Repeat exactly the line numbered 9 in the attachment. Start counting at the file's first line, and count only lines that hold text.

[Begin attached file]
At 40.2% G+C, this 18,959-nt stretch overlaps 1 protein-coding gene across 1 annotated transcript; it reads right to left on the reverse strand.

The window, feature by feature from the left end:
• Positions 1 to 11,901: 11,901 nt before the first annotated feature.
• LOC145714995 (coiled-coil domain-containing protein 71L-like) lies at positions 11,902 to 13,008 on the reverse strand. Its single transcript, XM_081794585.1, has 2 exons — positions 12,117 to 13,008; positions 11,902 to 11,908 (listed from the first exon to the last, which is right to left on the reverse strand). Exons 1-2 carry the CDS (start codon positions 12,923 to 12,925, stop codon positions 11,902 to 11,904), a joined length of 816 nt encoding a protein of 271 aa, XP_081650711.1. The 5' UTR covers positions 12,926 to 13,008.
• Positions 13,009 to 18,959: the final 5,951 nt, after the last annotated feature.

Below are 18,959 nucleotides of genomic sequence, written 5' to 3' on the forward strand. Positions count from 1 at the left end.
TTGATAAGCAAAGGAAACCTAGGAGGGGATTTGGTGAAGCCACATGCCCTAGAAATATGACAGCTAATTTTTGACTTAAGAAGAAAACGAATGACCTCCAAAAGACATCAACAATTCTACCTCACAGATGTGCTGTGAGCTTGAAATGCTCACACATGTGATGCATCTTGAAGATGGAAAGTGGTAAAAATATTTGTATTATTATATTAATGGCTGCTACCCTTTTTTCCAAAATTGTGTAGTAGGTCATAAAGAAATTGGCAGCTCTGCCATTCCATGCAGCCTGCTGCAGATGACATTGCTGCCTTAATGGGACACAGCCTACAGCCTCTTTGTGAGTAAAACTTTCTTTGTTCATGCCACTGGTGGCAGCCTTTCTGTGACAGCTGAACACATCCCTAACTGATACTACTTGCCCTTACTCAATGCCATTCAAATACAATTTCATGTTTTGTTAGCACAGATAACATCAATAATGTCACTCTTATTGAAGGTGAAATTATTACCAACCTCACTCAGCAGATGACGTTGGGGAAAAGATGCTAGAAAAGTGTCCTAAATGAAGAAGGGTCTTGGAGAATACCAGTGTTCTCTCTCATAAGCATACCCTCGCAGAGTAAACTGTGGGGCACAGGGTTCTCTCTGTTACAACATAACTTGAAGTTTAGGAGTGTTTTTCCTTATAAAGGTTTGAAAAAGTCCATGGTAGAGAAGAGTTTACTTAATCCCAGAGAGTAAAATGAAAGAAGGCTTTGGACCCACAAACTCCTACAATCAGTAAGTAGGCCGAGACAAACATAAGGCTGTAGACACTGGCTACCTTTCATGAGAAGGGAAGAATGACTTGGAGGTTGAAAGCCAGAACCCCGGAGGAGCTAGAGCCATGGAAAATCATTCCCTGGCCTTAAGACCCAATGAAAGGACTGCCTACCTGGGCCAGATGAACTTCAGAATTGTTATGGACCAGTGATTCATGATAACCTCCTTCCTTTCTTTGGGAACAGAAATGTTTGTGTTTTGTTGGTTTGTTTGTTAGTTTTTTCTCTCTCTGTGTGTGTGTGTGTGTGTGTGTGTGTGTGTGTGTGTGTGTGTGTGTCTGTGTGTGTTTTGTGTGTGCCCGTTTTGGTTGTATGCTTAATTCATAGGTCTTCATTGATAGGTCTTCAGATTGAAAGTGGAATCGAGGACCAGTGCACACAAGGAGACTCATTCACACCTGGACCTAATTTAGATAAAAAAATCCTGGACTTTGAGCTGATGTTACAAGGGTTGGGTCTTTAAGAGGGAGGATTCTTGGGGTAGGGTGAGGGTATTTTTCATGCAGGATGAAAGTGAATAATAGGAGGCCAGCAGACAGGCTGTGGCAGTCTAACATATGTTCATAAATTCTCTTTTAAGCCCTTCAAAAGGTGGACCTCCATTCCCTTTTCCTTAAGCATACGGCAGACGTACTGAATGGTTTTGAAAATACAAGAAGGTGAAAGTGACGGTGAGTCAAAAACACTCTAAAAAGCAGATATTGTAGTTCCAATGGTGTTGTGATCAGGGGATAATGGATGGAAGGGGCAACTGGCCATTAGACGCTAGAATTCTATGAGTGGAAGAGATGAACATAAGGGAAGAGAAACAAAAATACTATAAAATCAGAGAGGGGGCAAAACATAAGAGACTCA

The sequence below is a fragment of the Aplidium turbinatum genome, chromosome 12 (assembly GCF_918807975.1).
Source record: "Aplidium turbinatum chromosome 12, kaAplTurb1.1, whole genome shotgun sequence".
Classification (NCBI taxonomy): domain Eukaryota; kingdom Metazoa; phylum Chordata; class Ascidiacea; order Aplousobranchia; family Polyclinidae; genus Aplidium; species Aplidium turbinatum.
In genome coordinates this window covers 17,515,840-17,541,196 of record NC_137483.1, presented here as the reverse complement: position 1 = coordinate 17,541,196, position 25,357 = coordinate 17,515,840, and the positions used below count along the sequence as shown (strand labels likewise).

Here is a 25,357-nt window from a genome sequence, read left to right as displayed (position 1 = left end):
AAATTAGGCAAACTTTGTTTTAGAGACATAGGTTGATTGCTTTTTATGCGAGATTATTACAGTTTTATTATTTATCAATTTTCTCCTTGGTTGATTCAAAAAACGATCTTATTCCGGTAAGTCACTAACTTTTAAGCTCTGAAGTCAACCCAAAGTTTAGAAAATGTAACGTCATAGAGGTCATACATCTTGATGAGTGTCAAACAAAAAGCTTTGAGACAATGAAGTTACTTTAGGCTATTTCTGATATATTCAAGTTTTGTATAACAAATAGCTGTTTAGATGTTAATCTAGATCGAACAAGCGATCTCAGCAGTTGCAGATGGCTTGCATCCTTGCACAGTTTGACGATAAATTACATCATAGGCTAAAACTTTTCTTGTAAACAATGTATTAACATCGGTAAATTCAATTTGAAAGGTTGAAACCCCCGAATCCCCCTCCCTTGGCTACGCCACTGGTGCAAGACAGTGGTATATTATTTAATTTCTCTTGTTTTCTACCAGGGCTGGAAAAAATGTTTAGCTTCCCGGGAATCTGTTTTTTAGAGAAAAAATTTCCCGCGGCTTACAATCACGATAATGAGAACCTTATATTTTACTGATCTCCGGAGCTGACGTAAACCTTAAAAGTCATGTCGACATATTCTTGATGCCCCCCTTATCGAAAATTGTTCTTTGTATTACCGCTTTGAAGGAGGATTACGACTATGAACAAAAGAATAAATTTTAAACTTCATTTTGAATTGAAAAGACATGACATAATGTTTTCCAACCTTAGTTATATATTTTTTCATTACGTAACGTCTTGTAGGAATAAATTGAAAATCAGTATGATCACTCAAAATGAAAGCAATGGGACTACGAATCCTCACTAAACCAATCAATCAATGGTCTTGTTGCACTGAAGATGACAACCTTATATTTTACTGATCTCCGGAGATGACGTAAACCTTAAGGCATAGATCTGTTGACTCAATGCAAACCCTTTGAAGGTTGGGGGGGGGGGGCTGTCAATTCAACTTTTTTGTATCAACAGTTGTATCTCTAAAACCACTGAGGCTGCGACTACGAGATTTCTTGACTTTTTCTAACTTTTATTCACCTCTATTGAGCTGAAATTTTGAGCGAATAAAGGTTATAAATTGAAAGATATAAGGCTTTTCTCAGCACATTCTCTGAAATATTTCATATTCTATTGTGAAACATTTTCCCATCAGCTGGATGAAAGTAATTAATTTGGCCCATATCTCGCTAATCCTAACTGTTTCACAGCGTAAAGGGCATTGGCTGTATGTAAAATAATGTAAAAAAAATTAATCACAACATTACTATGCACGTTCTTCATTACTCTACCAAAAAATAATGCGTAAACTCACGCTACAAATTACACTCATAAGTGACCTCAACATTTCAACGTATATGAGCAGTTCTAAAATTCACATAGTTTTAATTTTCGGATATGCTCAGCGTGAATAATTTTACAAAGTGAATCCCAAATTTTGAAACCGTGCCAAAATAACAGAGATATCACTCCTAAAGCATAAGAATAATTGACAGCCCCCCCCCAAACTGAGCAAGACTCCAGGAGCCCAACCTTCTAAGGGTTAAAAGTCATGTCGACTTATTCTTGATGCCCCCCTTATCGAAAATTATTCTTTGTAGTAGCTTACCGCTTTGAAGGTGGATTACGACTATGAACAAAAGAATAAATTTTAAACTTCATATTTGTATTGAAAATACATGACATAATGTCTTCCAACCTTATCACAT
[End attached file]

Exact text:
Source record: "Aplidium turbinatum chromosome 12, kaAplTurb1.1, whole genome shotgun sequence".